Germany: Renewable gains, won by people's power, face corporate threat

Anti-nuclear protests in the 1970s successfully stopped nuclear plant construction.
August 22, 2016

In 2000, renewable energy made up just 6.3% of Germany's electricity. By last year, it had risen to 31%.

Cloudy Germany became a leading innovator in solar energy. It did so not by subsidising large power utility companies, but by mobilising hundreds of thousands into energy cooperatives. The two legs of this democratic energy transition are Germany's commitment to phase out nuclear power and its feed-in tariffs, which allowed small renewable energy producers to sell their electricity.

Both policies were fruits of the environmental movement. Now, the feed-in tariffs are under attack by the right-wing Angela Merkel government, which wants to hand over renewable energy to large corporations.

The anti-nuclear leg of the renewable energy transition came out of protest. It was born out of a struggle against a nuclear power plant begun in the early 1970s.

By the time the plant's construction was stopped in 1977, the anti-nuclear movement had organised a 10-month occupation by 20,000-30,000 people at the construction site. The victory sparked similar protests across the country.

The anti-nuclear movement further consolidated anti-nuclear power sentiment. Its ranks were swelled by various nuclear disasters around the world.

In particular, the 1986 Chernobyl nuclear meltdown directly impacted Germans by showering them with nuclear fallout. By 1989, the movement effectively stopped construction of new commercial nuclear power stations. Protests continued focusing on nuclear waste storage sites and the transport of spent nuclear fuel.

When the Green Party, founded by the anti-nuclear movement in 1980, came into power in coalition with the Social Democratic Party in 1998, it passed a law ending nuclear energy by 2022.

Even after losing power in the Bundestag (Germany's legislative branch) in 2005 to Merkel's pro-nuclear Christian Democratic Union Party, the anti-nuclear movement successfully fought off attempts at weakening the nuclear phase out.

In the aftermath of the 2011 Fukushima nuclear disaster, the anti-nuclear movement achieved electoral victories that forced Merkel to reverse her rescindment of the nuclear phase out law, to be completed by 2022.

The second pillar, the feed-in tariffs, was a response to the question: “If not nuclear then what?” The answer was the renewable energy movement.

The feed-in law of 1990 and 2000 came directly out the movement and its experiments with renewable energy. The 1990 feed-in law came out of the various “independent think tanks” established by the anti-nuclear movement that was now forming the renewable energy movement.

The feed-in law allowed renewable energy producers to sell excess electricity to the grid at a percentage of the retail price. It directly challenged the power utilities by displacing electricity produced by their nuclear and coal-fired plants with renewable energy.

Craig Morris of the Energiewende blog said that “innovation doesn't come from those with established assets”, because they have little incentive to undermine their assets at hand (i.e. conventional coal and nuclear power plants) by investing in competing innovative technologies. Change must come from outside.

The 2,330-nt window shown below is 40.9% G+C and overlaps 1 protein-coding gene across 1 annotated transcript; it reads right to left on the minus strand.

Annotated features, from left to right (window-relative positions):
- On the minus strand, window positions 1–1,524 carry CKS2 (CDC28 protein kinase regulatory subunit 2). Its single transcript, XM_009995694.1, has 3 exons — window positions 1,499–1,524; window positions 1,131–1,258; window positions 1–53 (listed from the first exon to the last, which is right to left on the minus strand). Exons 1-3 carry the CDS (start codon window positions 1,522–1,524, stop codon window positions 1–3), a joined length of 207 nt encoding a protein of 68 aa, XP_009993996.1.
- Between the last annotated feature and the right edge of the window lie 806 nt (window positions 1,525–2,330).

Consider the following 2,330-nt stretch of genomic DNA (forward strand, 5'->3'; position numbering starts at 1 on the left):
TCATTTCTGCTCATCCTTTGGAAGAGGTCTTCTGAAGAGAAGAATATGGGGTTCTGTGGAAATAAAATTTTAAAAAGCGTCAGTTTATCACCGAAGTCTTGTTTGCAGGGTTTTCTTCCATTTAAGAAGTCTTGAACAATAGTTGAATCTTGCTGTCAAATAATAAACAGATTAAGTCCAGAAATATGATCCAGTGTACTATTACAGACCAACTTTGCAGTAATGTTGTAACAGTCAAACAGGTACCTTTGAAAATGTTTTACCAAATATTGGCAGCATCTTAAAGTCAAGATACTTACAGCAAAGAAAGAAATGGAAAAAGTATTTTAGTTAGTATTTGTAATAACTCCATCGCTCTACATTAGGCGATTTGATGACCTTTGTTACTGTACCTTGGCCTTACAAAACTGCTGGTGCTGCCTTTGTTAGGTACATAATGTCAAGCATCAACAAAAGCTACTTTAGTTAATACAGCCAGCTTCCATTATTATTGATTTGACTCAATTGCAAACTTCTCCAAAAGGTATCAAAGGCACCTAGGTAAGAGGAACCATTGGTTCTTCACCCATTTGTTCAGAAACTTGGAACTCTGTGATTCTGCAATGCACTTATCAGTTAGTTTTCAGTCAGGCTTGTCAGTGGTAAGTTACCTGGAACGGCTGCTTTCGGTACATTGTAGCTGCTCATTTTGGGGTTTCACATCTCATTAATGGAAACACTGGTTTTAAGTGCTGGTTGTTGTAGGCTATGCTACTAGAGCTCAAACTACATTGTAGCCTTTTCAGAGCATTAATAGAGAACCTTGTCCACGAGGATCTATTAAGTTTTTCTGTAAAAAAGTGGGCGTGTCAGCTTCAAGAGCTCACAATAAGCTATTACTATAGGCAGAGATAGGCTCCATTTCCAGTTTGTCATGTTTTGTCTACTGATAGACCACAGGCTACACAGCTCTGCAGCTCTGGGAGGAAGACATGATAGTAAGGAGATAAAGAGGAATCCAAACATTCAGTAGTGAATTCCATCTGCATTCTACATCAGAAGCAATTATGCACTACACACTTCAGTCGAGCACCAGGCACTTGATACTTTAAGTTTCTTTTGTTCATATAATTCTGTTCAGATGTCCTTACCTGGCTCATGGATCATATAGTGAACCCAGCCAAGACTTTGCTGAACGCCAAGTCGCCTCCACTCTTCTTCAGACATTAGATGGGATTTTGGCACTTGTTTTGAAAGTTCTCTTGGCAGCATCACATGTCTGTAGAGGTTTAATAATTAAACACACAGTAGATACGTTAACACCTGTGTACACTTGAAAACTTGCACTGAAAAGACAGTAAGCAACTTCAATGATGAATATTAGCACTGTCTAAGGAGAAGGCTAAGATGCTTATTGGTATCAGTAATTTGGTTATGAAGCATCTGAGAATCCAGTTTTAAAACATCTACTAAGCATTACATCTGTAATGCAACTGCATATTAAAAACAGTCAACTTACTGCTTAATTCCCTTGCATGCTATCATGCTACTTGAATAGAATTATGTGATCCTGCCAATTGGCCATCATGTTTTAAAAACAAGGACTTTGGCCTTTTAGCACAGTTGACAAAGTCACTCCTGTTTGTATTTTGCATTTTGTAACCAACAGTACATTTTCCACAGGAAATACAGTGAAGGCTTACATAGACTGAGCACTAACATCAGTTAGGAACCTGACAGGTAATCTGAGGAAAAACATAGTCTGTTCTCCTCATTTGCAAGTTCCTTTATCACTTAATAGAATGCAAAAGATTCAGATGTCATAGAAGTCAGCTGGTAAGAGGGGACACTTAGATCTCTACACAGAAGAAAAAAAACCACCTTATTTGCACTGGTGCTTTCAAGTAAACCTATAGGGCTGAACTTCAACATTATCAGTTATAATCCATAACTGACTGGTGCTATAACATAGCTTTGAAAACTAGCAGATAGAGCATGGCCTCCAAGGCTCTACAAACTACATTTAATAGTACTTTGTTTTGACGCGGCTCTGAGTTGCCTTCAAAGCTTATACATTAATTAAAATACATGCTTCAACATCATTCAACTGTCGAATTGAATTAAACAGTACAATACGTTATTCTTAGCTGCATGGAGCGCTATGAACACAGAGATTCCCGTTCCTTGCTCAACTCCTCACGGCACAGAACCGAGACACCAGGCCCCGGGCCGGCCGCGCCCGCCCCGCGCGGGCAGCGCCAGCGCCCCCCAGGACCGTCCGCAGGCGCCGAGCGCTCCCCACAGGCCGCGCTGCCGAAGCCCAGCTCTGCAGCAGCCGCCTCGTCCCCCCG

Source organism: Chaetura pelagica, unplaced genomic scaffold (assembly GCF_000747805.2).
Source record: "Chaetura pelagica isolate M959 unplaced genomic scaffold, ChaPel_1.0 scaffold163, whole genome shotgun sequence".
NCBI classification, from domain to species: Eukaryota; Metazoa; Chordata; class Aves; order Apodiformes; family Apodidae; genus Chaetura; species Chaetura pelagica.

The real breakthrough in feed-in tariffs came with the SPD-Green ruling coalition. In addition to providing fixed low interest rate loans for renewable technology investment, it further empowered the renewable energy movement by setting a fixed 20 year feed-in price (in 2000) for renewable energy, based not on a portion of the retail price but on the higher cost of investment.

It was a direct lesson from the early renewable energy installations: increase demand by decreasing risk with a steady source of income and lower the price of renewable technology (especially solar) by exploiting economies of scale from greater demand.

Yet, to view the feed-in tariffs as the drivers of Germany's renewable energy transition is to ignore the movement that created it and put it into practice. Even before it was profitable, the renewable energy movement was building policy and technical expertise through its independent institutes, organising energy cooperatives to crowdfund renewable energy projects.

The feed-in tariffs were implemented so successfully because grassroots groups such as the Association for the Promotion of Energy and Solar (FESA) existed to help villages and communities invest in renewable projects.

The great success of the renewable energy movement threatens the big power utility companies that are based on nuclear and coal-fired power plants. So the Merkel government is transitioning from feed-in tariffs, which allowed everyone to be an energy producer, to a quota-based auction system that advantages large-scale renewable energy projects.

This allows the power utility companies to enter a renewable energy market they long neglected to protect their conventional power plants. With the quota-based auction system, producing renewable energy means investing in a risky and expensive bidding process.

It is clear that to wrest renewable energy from the hands of the power companies and return it to the hands of people will involve a fight with the Merkel government. Ultimately, energy democracy, like all democracy, cannot be given by vested interests in power. It must be fought for and won, as Germany's environmental movements have been doing.

[Slightly abridged from the International Strategy Centre.]

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